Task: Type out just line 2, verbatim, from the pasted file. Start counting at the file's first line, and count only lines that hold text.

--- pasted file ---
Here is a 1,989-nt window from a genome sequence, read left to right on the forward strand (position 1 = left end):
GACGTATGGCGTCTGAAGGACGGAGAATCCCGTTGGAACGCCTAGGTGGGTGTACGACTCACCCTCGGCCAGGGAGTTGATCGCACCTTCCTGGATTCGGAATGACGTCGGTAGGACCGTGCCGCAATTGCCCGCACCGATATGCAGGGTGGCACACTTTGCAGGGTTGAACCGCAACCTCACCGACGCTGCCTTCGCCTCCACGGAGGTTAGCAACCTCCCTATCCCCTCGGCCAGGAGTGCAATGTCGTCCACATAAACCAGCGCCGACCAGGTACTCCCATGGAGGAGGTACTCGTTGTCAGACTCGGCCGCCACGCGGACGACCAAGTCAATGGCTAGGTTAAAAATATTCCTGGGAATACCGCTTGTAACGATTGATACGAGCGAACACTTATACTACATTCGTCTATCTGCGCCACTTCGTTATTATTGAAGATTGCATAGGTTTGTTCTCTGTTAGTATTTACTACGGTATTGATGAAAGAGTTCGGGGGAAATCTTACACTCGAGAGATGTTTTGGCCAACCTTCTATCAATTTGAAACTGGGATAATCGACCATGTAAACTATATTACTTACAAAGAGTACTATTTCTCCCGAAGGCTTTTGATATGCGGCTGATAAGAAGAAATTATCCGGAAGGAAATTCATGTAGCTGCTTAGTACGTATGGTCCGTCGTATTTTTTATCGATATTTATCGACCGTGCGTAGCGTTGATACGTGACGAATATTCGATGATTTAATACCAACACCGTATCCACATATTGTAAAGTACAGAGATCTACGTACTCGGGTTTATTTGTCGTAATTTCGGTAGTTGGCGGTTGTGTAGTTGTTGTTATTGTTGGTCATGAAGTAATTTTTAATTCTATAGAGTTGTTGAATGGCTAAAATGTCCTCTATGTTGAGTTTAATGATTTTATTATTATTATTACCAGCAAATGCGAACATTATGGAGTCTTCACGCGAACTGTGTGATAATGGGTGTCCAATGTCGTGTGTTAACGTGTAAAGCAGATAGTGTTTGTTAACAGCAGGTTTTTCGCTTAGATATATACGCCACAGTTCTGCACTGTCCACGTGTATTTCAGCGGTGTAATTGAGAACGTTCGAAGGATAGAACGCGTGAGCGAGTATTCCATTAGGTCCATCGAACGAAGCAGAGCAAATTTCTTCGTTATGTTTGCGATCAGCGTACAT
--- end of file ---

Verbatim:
GACGTATGGCGTCTGAAGGACGGAGAATCCCGTTGGAACGCCTAGGTGGGTGTACGACTCACCCTCGGCCAGGGAGTTGATCGCACCTTCCTGGATTCGGAATGACGTCGGTAGGACCGTGCCGCAATTGCCCGCACCGATATGCAGGGTGGCACACTTTGCAGGGTTGAACCGCAACCTCACCGACGCTGCCTTCGCCTCCACGGAGGTTAGCAACCTCCCTATCCCCTCGGCCAGGAGTGCAATGTCGTCCACATAAACCAGCGCCGACCAGGTACTCCCATGGAGGAGGTACTCGTTGTCAGACTCGGCCGCCACGCGGACGACCAAGTCAATGGCTAGGTTAAAAATATTCCTGGGAATACCGCTTGTAACGATTGATACGAGCGAACACTTATACTACATTCGTCTATCTGCGCCACTTCGTTATTATTGAAGATTGCATAGGTTTGTTCTCTGTTAGTATTTACTACGGTATTGATGAAAGAGTTCGGGGGAAATCTTACACTCGAGAGATGTTTTGGCCAACCTTCTATCAATTTGAAACTGGGATAATCGACCATGTAAACTATATTACTTACAAAGAGTACTATTTCTCCCGAAGGCTTTTGATATGCGGCTGATAAGAAGAAATTATCCGGAAGGAAATTCATGTAGCTGCTTAGTACGTATGGTCCGTCGTATTTTTTATCGATATTTATCGACCGTGCGTAGCGTTGATACGTGACGAATATTCGATGATTTAATACCAACACCGTATCCACATATTGTAAAGTACAGAGATCTACGTACTCGGGTTTATTTGTCGTAATTTCGGTAGTTGGCGGTTGTGTAGTTGTTGTTATTGTTGGTCATGAAGTAATTTTTAATTCTATAGAGTTGTTGAATGGCTAAAATGTCCTCTATGTTGAGTTTAATGATTTTATTATTATTATTACCAGCAAATGCGAACATTATGGAGTCTTCACGCGAACTGTGTGATAATGGGTGTCCAATGTCGTGTGTTAACGTGTAAAGCAGATAGTGTTTGTTAACAGCAGGTTTTTCGCTTAGATATATACGCCACAGTTCTGCACTGTCCACGTGTATTTCAGCGGTGTAATTGAGAACGTTCGAAGGATAGAACGCGTGAGCGAGTATTCCATTAGGTCCATCGAACGAAGCAGAGCAAATTTCTTCGTTATGTTTGCGATCAGCGTACAT